Count Inova Health System as yet another provider set to abandon a money-losing HMO.
The northern Virginia hospital system has signed a letter of intent to sell its troubled for-profit Innovation Health plan to Washington-based Advantage Health, another HMO.
The sale is significant because Inova has been quick to slam for-profit healthcare as caring more about the bottom line and less about patients. By selling Innovation Health, Inova is showing that the bottom line does matter to not-for-profits.
Inova began shopping the plan around after two years of disappointing losses on both the financial and enrollment fronts (See chart).
"The managed-care market was very different three years ago," said Inova spokeswoman Lisa Wolfington. "It was our intent to offer Medicare and Medicaid plans in addition to the commercial plan. But the reductions in reimbursements (for Medicare and Medicaid HMOs) were so significant that we couldn't go forward with that. It just wasn't feasible to run an HMO, so we're returning to our core business."
Part of the problem, Wolfington said, was that start-up costs were high. Inova poured $5 million into the HMO last year alone, she said.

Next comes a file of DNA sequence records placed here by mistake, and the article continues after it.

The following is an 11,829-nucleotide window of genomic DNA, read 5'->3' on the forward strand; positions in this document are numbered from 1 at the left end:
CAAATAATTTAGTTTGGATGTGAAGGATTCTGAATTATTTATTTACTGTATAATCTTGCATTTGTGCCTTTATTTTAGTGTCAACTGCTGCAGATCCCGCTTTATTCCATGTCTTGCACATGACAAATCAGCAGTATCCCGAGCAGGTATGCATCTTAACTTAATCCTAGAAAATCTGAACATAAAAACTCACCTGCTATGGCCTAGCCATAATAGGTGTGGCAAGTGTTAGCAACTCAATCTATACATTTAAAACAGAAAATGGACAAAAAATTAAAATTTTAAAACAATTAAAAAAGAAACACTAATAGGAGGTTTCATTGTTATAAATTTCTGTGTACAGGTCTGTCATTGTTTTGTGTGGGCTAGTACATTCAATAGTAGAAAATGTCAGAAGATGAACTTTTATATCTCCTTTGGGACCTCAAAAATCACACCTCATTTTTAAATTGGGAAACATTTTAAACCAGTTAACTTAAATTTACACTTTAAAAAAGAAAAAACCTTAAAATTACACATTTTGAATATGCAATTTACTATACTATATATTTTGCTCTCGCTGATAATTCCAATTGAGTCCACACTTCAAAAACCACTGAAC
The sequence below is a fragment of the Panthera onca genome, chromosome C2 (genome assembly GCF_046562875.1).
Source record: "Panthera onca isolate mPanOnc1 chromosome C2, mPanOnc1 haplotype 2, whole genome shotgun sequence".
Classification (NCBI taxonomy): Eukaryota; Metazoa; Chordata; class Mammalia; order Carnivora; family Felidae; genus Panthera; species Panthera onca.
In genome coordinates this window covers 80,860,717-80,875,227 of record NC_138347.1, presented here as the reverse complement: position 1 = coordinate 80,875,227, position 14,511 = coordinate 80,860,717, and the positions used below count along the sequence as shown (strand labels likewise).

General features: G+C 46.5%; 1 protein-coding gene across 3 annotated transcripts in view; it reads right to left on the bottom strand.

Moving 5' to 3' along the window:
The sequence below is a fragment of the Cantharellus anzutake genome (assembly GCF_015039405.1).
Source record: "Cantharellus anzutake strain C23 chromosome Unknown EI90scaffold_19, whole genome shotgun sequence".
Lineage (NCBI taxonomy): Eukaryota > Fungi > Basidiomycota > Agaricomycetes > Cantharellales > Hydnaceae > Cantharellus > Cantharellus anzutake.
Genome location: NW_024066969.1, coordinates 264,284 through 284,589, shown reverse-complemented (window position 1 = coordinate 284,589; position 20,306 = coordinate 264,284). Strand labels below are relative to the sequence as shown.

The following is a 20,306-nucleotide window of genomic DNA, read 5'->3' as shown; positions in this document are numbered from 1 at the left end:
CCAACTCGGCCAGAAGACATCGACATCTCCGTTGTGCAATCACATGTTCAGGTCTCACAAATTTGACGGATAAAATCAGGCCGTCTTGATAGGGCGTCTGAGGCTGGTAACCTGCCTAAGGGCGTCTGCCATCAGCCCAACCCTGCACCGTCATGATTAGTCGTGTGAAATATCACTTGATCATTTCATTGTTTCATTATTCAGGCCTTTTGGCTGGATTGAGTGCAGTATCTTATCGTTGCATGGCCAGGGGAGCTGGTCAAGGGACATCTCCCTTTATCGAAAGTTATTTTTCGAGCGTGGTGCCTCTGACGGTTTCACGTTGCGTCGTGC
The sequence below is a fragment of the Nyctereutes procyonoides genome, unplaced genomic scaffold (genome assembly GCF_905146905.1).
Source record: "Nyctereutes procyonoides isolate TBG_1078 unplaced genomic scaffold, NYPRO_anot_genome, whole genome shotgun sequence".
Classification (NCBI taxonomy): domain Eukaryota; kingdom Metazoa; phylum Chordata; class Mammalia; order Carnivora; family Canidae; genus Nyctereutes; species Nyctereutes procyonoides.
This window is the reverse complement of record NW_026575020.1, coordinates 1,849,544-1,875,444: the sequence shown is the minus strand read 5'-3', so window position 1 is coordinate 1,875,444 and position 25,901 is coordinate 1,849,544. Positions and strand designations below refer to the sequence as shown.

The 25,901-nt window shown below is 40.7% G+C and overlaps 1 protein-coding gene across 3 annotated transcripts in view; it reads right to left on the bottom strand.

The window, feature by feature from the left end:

Wolfington said enrollment in Innovation Health grew by 2,000 under Inova's ownership, but according to the Virginia Corporation Commission, the plan had lost enrollees.
Inova also cited consolidation among the national managed-care players as a significant barrier to growing Innovation Health's enrollment base.
"We had some large competitors," Wolfington said.
Advantage Health, Innovation Health's likely buyer, is one of seven HMOs that serve Washington's 125,000 Medicaid recipients. According to a report released by District of Columbia officials last month, Advantage Health had the lowest enrollee retention rate of all seven plans.
All four hospitals in the Inova system were profitable in fiscal 1996, the last year for which information was immediately available, according to the American Hospital Directory.
There have been numerous instances in the past year where not-for-profit hospitals have jettisoned their poor-performing HMOs for business reasons.
Since the entry of for-profit hospital companies into northern Virginia in the 1990s, Inova has tried to paint itself as a more caring, community-based provider.
In 1997, Inova rallied other not-for-profit hospitals in the region to form a coalition to duel with for-profits in the area, mainly Nashville-based Columbia/HCA Healthcare Corp.
At the same time, however, Inova acted like a for-profit institution. That same year, it followed the lead of other hospitals that were forming their own HMOs to counter the cost-cutting of larger plans. Most of those provider-owned HMOs were for-profit plans, as is Innovation Health.
Inova also was involved in a federal antitrust investigation of its acquisition of 300-bed Alexandria (Va.) Hospital. The deal was eventually cleared by the Federal Trade Commission.
Inova would not say when the sale of Innovation Health might become final, citing ongoing negotiations and due diligence between the parties.